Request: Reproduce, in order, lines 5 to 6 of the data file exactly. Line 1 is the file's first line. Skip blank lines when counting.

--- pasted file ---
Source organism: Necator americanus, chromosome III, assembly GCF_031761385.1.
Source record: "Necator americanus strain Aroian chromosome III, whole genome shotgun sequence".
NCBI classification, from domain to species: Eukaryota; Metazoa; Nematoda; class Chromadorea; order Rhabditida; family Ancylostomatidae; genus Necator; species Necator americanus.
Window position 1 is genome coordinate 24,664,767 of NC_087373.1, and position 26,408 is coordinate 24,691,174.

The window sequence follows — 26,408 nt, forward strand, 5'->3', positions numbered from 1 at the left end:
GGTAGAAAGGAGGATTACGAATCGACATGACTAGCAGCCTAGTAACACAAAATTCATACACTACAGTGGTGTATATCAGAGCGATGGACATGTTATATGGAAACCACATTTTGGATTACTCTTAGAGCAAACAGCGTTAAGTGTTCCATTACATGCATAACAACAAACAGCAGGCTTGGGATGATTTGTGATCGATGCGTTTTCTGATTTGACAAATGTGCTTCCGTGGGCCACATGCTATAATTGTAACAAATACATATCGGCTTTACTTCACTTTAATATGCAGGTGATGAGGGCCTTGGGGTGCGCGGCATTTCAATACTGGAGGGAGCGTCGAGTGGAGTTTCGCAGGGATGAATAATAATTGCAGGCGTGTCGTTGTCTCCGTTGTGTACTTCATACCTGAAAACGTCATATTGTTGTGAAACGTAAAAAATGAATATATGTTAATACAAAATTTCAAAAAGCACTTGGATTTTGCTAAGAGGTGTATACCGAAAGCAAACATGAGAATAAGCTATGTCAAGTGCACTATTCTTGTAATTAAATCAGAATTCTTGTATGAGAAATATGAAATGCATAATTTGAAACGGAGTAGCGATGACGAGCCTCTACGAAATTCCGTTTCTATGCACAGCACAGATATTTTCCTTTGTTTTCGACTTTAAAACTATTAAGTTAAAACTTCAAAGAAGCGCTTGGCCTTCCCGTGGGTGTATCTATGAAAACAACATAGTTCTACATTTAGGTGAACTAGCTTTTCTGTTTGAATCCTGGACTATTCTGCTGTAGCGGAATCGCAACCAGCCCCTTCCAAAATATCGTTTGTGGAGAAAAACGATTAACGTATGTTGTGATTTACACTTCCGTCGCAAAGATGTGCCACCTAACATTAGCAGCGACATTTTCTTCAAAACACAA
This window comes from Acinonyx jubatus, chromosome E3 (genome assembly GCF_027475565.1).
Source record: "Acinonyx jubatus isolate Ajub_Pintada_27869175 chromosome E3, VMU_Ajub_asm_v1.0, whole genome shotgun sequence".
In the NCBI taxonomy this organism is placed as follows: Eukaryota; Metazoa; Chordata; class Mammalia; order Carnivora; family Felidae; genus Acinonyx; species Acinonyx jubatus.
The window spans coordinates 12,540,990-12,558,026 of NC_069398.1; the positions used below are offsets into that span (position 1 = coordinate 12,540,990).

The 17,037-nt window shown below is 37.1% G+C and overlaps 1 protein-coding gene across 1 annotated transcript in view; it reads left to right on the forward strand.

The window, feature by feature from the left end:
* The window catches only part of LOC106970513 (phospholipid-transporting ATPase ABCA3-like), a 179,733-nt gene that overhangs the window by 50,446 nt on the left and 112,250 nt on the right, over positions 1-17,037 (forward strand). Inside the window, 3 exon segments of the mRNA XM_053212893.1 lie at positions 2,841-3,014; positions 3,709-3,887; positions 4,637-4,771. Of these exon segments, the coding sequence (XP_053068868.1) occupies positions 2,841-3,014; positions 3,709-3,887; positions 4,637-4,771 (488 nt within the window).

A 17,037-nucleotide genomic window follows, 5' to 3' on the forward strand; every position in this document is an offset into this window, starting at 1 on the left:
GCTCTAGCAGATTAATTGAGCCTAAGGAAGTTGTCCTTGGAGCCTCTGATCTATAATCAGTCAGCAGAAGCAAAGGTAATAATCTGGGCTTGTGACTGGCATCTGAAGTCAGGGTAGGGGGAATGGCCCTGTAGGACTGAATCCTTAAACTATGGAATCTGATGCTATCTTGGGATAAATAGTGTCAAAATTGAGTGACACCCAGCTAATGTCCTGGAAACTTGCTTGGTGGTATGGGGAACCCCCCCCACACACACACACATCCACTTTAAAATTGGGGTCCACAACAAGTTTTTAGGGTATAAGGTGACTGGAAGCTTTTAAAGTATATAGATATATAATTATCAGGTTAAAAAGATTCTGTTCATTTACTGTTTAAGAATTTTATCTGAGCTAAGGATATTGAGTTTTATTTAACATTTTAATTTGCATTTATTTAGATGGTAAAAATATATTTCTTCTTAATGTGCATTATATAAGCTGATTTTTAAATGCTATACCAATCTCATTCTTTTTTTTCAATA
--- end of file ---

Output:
The window sequence follows — 26,408 nt, forward strand, 5'->3', positions numbered from 1 at the left end:
GGTAGAAAGGAGGATTACGAATCGACATGACTAGCAGCCTAGTAACACAAAATTCATACACTACAGTGGTGTATATCAGAGCGATGGACATGTTATATGGAAACCACATTTTGGATTACTCTTAGAGCAAACAGCGTTAAGTGTTCCATTACATGCATAACAACAAACAGCAGGCTTGGGATGATTTGTGATCGATGCGTTTTCTGATTTGACAAATGTGCTTCCGTGGGCCACATGCTATAATTGTAACAAATACATATCGGCTTTACTTCACTTTAATATGCAGGTGATGAGGGCCTTGGGGTGCGCGGCATTTCAATACTGGAGGGAGCGTCGAGTGGAGTTTCGCAGGGATGAATAATAATTGCAGGCGTGTCGTTGTCTCCGTTGTGTACTTCATACCTGAAAACGTCATATTGTTGTGAAACGTAAAAAATGAATATATGTTAATACAAAATTTCAAAAAGCACTTGGATTTTGCTAAGAGGTGTATACCGAAAGCAAACATGAGAATAAGCTATGTCAAGTGCACTATTCTTGTAATTAAATCAGAATTCTTGTATGAGAAATATGAAATGCATAATTTGAAACGGAGTAGCGATGACGAGCCTCTACGAAATTCCGTTTCTATGCACAGCACAGATATTTTCCTTTGTTTTCGACTTTAAAACTATTAAGTTAAAACTTCAAAGAAGCGCTTGGCCTTCCCGTGGGTGTATCTATGAAAACAACATAGTTCTACATTTAGGTGAACTAGCTTTTCTGTTTGAATCCTGGACTATTCTGCTGTAGCGGAATCGCAACCAGCCCCTTCCAAAATATCGTTTGTGGAGAAAAACGATTAACGTATGTTGTGATTTACACTTCCGTCGCAAAGATGTGCCACCTAACATTAGCAGCGACATTTTCTTCAAAACACAA